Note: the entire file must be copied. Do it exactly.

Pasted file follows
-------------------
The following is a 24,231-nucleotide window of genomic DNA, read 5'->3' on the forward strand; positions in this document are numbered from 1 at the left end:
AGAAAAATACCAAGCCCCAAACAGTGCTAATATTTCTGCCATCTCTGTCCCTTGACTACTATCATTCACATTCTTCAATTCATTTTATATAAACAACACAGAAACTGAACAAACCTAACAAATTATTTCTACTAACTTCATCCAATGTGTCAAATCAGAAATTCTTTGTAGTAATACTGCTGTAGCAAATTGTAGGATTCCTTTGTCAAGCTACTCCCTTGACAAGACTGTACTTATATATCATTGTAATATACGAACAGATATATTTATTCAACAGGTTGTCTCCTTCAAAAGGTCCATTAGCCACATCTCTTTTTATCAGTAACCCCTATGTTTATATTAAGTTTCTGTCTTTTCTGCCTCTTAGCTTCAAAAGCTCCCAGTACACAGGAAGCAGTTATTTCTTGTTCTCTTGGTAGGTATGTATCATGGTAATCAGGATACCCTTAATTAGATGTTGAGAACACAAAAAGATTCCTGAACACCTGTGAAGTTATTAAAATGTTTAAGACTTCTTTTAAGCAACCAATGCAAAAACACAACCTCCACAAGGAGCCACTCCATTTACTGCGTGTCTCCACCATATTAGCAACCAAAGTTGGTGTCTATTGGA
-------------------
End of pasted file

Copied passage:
The following is a 24,231-nucleotide window of genomic DNA, read 5'->3' on the forward strand; positions in this document are numbered from 1 at the left end:
AGAAAAATACCAAGCCCCAAACAGTGCTAATATTTCTGCCATCTCTGTCCCTTGACTACTATCATTCACATTCTTCAATTCATTTTATATAAACAACACAGAAACTGAACAAACCTAACAAATTATTTCTACTAACTTCATCCAATGTGTCAAATCAGAAATTCTTTGTAGTAATACTGCTGTAGCAAATTGTAGGATTCCTTTGTCAAGCTACTCCCTTGACAAGACTGTACTTATATATCATTGTAATATACGAACAGATATATTTATTCAACAGGTTGTCTCCTTCAAAAGGTCCATTAGCCACATCTCTTTTTATCAGTAACCCCTATGTTTATATTAAGTTTCTGTCTTTTCTGCCTCTTAGCTTCAAAAGCTCCCAGTACACAGGAAGCAGTTATTTCTTGTTCTCTTGGTAGGTATGTATCATGGTAATCAGGATACCCTTAATTAGATGTTGAGAACACAAAAAGATTCCTGAACACCTGTGAAGTTATTAAAATGTTTAAGACTTCTTTTAAGCAACCAATGCAAAAACACAACCTCCACAAGGAGCCACTCCATTTACTGCGTGTCTCCACCATATTAGCAACCAAAGTTGGTGTCTATTGGA